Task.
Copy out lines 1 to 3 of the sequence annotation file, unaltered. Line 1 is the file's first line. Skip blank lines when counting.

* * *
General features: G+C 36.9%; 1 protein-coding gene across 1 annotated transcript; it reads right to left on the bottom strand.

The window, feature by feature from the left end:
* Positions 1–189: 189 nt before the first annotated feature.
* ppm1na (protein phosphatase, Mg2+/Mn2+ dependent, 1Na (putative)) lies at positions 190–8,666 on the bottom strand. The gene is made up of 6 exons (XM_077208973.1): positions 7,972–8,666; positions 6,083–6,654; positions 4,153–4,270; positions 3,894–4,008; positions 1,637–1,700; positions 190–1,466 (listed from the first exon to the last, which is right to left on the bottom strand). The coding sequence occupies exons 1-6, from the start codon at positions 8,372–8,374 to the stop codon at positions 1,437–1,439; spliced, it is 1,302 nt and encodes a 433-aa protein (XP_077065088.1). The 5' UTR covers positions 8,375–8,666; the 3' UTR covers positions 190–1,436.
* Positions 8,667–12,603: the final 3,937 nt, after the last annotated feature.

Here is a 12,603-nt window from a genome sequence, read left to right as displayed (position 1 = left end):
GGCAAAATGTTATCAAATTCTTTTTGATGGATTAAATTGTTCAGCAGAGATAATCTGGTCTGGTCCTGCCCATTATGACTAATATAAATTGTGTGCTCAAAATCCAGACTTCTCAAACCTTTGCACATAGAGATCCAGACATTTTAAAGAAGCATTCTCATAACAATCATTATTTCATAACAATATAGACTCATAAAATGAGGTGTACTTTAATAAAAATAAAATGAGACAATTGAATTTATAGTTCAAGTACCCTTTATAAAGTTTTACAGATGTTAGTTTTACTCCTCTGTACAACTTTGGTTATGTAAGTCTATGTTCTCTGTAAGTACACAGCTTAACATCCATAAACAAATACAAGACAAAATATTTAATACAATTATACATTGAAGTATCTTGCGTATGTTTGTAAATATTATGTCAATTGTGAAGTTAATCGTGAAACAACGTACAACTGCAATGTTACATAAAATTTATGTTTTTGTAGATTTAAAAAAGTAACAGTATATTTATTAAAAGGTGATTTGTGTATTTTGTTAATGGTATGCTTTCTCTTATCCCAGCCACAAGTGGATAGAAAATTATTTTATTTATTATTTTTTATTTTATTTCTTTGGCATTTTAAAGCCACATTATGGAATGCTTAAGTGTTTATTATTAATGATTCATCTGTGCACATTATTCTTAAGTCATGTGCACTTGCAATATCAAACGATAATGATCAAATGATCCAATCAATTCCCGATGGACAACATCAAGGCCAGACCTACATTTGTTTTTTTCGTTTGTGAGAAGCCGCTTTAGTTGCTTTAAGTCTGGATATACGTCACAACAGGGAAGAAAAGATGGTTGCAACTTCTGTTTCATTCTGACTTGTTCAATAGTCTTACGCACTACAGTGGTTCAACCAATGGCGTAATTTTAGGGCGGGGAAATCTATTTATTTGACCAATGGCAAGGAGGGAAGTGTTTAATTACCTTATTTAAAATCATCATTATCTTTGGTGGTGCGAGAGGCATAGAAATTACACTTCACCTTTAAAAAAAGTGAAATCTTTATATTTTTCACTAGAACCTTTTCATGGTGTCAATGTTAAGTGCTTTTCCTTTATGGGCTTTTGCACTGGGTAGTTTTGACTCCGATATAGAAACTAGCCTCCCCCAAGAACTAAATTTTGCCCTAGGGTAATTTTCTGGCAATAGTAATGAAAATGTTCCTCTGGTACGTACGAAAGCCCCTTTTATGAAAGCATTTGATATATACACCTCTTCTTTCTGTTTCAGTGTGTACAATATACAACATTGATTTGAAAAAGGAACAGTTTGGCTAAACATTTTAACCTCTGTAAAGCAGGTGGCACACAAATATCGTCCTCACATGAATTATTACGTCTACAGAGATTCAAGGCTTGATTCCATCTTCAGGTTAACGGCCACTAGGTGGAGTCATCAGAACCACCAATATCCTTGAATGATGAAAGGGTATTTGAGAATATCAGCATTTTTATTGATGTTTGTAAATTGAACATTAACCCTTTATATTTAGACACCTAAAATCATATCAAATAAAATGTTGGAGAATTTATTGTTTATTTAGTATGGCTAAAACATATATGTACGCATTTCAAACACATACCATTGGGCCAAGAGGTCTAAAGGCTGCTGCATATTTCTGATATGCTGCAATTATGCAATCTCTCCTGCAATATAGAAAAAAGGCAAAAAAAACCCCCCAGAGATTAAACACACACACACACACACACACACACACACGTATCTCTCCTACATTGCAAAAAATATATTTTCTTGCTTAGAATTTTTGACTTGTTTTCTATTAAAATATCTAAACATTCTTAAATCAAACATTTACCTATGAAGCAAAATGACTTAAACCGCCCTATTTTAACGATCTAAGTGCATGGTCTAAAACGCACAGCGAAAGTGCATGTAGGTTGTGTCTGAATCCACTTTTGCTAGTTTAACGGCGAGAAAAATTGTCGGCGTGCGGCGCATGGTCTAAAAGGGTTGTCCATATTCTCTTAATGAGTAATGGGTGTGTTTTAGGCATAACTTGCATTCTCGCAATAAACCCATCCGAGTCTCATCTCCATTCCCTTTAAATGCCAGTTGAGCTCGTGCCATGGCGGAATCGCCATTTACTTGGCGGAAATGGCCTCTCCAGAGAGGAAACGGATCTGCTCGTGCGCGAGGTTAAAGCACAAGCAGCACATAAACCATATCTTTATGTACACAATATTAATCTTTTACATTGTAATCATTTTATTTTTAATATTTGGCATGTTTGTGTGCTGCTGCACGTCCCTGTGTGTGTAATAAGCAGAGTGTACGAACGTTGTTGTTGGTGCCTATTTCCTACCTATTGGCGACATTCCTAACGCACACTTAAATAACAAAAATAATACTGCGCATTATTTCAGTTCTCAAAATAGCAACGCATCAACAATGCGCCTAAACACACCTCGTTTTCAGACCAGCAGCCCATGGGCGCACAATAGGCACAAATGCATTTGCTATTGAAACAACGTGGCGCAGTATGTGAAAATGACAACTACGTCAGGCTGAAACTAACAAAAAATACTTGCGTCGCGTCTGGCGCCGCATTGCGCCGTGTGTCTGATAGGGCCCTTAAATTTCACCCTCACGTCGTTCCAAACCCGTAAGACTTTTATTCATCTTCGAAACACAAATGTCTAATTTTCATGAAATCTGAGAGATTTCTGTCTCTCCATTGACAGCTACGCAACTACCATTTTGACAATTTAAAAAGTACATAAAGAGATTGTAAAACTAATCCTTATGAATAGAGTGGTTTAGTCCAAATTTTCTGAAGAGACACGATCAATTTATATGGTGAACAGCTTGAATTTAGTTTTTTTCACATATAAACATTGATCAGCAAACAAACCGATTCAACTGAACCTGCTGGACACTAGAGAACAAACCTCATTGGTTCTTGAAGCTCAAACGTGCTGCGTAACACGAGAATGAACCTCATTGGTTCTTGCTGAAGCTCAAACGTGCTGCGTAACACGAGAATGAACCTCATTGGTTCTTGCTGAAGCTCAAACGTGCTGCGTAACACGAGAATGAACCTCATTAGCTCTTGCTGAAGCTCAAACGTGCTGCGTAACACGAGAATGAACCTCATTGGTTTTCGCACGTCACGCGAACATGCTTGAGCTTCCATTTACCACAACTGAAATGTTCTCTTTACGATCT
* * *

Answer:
General features: G+C 36.9%; 1 protein-coding gene across 1 annotated transcript; it reads right to left on the bottom strand.

The window, feature by feature from the left end:
* Positions 1–189: 189 nt before the first annotated feature.